Options for Animal Lovers Who Can't Have Pets

Are you an animal lover who can't have your own pet because you commute to work, travel frequently, don't have the money or aren't allowed to have pets where you live?  There are many reasons why people who love animals might be denied the joys of being a guardian to their own pets.  Fortunately there are also many ways in which you can get your furry fix without being a full-time guardian.  Whether you are passionate for pooches, crave cuddly cats, or like to horse around with equine friends there are many options for spending time with animals.  

If you can't have animals in your home, try one of these options: ·    

Volunteer to walk a neighbor's dog or take it to the dog park.  The dog gets exercise, you get friendly companion, and your neighbor gets a break.  It's an all around winning situation. ·    

Become a regular dog walker or pet sitter.  You can spend time with animals outside of your home and earn money at the same time.  You can either start your own business or go through a professional agency. ·    

Volunteer at your local Human Society or animal shelter.  (You may want to ask ahead of time to make sure they are a "no-kill" shelter, meaning they only euthanize animals when the animal is very ill or a danger to itself or others).  Animal shelters are almost always overflowing with animals who want and need your love and attention.  Spend an hour or two each week exercising the dogs or playing with the cats or any other exotic animals they may have.  Some shelters house ferrets, rabbits and other animals who need homes.  Ask about all the volunteer opportunities available.  Some shelters will even let you take the dog off site for good long hike.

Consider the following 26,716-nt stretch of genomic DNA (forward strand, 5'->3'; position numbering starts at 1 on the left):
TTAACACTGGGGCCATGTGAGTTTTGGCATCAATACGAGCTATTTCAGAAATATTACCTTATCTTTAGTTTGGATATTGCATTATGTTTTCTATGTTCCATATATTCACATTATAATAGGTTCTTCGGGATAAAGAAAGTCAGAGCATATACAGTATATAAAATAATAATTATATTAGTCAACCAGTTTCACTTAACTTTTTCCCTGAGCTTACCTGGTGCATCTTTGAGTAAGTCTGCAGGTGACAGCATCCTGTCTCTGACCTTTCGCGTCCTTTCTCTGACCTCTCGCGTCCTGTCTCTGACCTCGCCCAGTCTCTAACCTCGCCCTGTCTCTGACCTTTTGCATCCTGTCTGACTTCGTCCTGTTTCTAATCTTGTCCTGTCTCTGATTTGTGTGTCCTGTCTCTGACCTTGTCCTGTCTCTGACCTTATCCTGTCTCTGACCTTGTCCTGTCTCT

Want to have an animal in your home?  ·    

Offer pet-sitting services in your home.  Some people prefer to have their pets stay with someone full-time while they are out of town. ·    

Become a Foster Parent.   If you are interested in becoming a foster parent talk to your local shelter about fostering options.  As a Foster Parent you'll bring an animal into your home and care for it for a couple weeks to a couple months.  I should mention this is not a job for the faint of heart.  Sometimes animals in need of foster care are quite ill.  The shelter should provide all the food and cost for healthcare if needed, but be aware that a very sick animal, even when given lots of love and attention, is not guaranteed to survive.    On the other hand, your efforts may lead to a wonderful success story.  A couple years ago I served as a foster parent to two feral kittens.  (I named them Hiss and Spat after the noises they always made).  They were too wild to be adopted so I spent time with them at home getting them used to humans and being handled.  Pretty soon their hisses turned to purrs and they were both adopted into happy homes.  

Looking to play with bigger animals? ·    

Research your local stables.  You may be able to arrange a deal where you can exchange mucking and feeding for riding lessons. ·    

Volunteer at a Riding Therapy organization.  This is a great option if you like both horses and people.  Equine and Hippo therapy are used to assist people with developmental and physical disorders.  You might assist with classes by taking a horse or leading it during class.  ·    

Talk to your local zoo.  Odds are you won't get direct contact with their bigger animals, for safety purposes, but you may find some great ways to spend time and learn a great deal about your favorite wild animals. 

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Mark Cruz
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Posted on Mar 11, 2012
Jerry Walch
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Posted on Dec 9, 2008